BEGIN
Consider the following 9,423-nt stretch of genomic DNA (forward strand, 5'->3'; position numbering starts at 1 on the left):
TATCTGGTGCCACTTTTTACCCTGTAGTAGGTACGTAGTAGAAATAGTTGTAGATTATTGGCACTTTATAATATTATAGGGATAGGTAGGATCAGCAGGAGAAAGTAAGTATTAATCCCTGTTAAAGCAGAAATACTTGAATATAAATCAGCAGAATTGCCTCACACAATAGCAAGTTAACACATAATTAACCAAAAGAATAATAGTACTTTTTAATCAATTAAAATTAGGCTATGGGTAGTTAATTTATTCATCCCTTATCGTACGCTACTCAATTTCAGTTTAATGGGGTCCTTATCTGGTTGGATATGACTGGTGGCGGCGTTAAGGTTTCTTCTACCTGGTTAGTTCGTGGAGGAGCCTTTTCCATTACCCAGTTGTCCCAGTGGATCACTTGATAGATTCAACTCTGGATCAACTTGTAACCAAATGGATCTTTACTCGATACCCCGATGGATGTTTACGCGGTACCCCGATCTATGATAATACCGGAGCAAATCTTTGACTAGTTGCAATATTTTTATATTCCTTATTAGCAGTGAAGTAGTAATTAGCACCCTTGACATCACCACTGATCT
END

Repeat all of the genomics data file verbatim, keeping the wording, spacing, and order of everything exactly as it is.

Consider the following 9,423-nt stretch of genomic DNA (forward strand, 5'->3'; position numbering starts at 1 on the left):
TATCTGGTGCCACTTTTTACCCTGTAGTAGGTACGTAGTAGAAATAGTTGTAGATTATTGGCACTTTATAATATTATAGGGATAGGTAGGATCAGCAGGAGAAAGTAAGTATTAATCCCTGTTAAAGCAGAAATACTTGAATATAAATCAGCAGAATTGCCTCACACAATAGCAAGTTAACACATAATTAACCAAAAGAATAATAGTACTTTTTAATCAATTAAAATTAGGCTATGGGTAGTTAATTTATTCATCCCTTATCGTACGCTACTCAATTTCAGTTTAATGGGGTCCTTATCTGGTTGGATATGACTGGTGGCGGCGTTAAGGTTTCTTCTACCTGGTTAGTTCGTGGAGGAGCCTTTTCCATTACCCAGTTGTCCCAGTGGATCACTTGATAGATTCAACTCTGGATCAACTTGTAACCAAATGGATCTTTACTCGATACCCCGATGGATGTTTACGCGGTACCCCGATCTATGATAATACCGGAGCAAATCTTTGACTAGTTGCAATATTTTTATATTCCTTATTAGCAGTGAAGTAGTAATTAGCACCCTTGACATCACCACTGATCT